House Joint Resolution 2010 and Senate Joint Resolution 2010:  These two pieces of legislation would start the process of amending the Iowa Constitution to include a victims’ rights amendment.  Called Marsy’s Law, JRC OPPOSES this measure.

SF 2280, formerly SSB 1177 – An Act relating to law enforcement profiling by standardizing collection and centralizing the compilation and reporting of officer stop and compliant data, providing for officer training, creating a community policing advisory board, providing for penalties and remedies, and including effective date provisions.  Anti-Racial profiling.  This bill made it out of the Senate Judiciary Committee without amendments and is eligible for debate in the Senate soon.  Please contact your state senator and urge your senator to support this bill.  JRC proudly SUPPORTS this bill.

SF 2117.  An Act relating to public funding and regulatory matters and making, reducing, transferring, and supplementing appropriations for expenditures in the fiscal year beginning July 1, 2017, and including effective date provisions.  JRC is not declared on this bill.  It is a bill of interest, however, in that it cuts $3,405,688 from the Department of Corrections budget from now through the 30th of June.  Other than the Regents and the Dept. of Human Services, this is the biggest cut out of the budget.  For comparison, The Economic Development Authority is cut a paltry $132,000.

This list could be bigger, but it’s best to keep it manageable.  Let us know if there is a bill that interests you.  We’ll do what we can to incorporate it into future reports.******************************************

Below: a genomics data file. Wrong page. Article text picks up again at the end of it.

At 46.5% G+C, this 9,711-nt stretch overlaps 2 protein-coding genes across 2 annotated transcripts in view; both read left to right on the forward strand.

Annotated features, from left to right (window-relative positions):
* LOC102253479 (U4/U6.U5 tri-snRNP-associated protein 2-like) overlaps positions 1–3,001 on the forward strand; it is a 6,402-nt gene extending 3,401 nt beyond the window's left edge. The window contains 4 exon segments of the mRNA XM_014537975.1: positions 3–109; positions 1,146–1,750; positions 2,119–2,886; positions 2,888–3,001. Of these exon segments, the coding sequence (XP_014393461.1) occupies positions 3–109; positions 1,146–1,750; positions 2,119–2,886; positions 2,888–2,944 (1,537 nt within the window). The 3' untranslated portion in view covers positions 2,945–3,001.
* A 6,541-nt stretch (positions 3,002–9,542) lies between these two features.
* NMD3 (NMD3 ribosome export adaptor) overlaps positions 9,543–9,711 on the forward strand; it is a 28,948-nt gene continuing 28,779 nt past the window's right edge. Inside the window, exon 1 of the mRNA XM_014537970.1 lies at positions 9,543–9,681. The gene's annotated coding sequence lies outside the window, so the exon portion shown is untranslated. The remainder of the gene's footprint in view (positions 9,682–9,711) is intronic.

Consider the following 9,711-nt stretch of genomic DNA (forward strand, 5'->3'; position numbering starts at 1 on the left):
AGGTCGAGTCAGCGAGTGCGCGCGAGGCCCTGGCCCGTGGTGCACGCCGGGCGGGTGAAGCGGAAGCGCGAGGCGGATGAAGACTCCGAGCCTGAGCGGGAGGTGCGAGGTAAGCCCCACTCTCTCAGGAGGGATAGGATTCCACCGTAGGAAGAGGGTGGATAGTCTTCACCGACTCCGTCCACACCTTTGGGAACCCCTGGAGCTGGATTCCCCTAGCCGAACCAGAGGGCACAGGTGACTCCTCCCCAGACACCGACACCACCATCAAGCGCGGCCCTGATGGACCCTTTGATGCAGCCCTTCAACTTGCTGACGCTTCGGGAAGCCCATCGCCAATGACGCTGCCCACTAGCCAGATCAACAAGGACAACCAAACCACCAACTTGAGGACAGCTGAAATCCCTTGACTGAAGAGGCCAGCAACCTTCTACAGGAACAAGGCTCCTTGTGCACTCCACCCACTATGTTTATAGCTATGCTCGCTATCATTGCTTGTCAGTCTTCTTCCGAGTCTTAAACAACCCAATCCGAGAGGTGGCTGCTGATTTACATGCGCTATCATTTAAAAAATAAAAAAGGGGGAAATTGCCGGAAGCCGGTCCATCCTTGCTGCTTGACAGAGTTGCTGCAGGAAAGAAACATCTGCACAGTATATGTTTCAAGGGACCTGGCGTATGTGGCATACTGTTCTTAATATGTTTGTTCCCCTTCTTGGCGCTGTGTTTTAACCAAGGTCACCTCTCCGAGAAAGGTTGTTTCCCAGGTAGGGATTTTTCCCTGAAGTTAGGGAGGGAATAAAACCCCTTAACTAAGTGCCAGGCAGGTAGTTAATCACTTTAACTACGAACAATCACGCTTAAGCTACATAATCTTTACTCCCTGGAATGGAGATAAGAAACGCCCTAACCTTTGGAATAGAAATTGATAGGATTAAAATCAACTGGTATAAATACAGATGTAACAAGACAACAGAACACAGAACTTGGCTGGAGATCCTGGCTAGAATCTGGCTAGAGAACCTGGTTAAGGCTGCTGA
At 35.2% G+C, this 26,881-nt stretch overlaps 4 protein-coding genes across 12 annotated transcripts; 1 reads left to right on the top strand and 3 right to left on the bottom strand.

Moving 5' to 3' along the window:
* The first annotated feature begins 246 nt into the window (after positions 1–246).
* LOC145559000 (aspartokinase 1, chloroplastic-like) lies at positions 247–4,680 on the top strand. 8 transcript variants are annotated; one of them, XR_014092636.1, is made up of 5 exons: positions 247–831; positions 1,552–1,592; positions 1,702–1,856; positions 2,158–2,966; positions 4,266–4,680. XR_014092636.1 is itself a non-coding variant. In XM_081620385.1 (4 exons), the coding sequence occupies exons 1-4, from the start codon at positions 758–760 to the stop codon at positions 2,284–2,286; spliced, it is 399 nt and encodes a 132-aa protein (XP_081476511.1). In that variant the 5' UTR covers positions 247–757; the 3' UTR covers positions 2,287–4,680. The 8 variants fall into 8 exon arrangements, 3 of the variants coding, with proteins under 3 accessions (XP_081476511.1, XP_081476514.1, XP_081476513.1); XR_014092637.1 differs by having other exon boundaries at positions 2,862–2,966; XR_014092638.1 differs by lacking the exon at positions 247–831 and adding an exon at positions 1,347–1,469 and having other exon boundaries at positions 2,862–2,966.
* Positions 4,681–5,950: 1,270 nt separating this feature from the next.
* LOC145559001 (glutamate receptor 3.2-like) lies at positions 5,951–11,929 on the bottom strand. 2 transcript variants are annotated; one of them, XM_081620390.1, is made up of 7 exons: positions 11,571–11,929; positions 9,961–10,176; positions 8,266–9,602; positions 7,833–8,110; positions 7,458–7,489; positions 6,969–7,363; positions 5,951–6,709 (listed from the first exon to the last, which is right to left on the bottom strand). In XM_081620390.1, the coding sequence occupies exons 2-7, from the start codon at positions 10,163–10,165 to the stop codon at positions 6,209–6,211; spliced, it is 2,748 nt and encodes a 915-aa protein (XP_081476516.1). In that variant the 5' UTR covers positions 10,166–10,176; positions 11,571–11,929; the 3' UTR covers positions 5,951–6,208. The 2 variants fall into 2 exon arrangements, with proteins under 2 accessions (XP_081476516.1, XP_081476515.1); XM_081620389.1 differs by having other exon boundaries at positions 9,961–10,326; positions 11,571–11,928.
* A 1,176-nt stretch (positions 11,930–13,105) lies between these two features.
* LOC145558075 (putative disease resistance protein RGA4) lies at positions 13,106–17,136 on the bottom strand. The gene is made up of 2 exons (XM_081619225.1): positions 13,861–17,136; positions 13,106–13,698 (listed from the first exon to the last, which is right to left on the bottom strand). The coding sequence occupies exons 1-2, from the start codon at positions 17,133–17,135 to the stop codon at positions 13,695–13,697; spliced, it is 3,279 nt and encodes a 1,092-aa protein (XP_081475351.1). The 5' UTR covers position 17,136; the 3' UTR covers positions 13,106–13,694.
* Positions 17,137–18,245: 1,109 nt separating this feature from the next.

CORRECTION:  In the February 18 issue of the JRC Newsletter, we reported that HF 2266 – An Act relating to the restoration of the rights of citizenship, and providing for a contingent effective date, failed to pass the Legislature’s 1st funnel deadline.  That is incorrect, and we thank Rep. Mary Wolfe (D-Clinton) for bringing to our attention.  HF 2266 did pass out of the Judiciary Committee and has been renumbered as HF 2429.  However, it was amended to provide for an interim study committee on the matter.  JRC remains in SUPPORT of this bill.

If you spot incorrect information, please let us know.  We strive to produce an accurate account of legislative activity in Iowa as it pertains to criminal justice.  We may make a mistake from time to time, but we admit our infallibility and work to give you a newsletter that we hope will inform you on issues not covered by mainstream media or other outlets.

[1] Excessive bail shall not be required, nor excessive fines imposed, nor cruel and unusual punishments inflicted